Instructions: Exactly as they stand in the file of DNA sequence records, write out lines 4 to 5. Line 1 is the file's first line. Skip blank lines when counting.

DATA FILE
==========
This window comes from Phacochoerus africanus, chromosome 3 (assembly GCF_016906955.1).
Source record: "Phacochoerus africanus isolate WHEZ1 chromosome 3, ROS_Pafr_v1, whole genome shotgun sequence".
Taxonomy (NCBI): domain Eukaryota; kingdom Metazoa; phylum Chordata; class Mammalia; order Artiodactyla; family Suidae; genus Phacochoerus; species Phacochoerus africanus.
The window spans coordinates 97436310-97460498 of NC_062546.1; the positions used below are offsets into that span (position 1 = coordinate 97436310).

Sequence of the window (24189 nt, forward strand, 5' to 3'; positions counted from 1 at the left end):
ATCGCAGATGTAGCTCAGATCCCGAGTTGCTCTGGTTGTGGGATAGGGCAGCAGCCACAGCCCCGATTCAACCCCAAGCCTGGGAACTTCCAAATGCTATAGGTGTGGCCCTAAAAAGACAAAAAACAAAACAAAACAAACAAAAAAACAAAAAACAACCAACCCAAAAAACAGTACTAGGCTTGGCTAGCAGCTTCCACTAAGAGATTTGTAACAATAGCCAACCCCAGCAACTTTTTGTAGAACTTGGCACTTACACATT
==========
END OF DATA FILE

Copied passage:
The window spans coordinates 97436310-97460498 of NC_062546.1; the positions used below are offsets into that span (position 1 = coordinate 97436310).

Sequence of the window (24189 nt, forward strand, 5' to 3'; positions counted from 1 at the left end):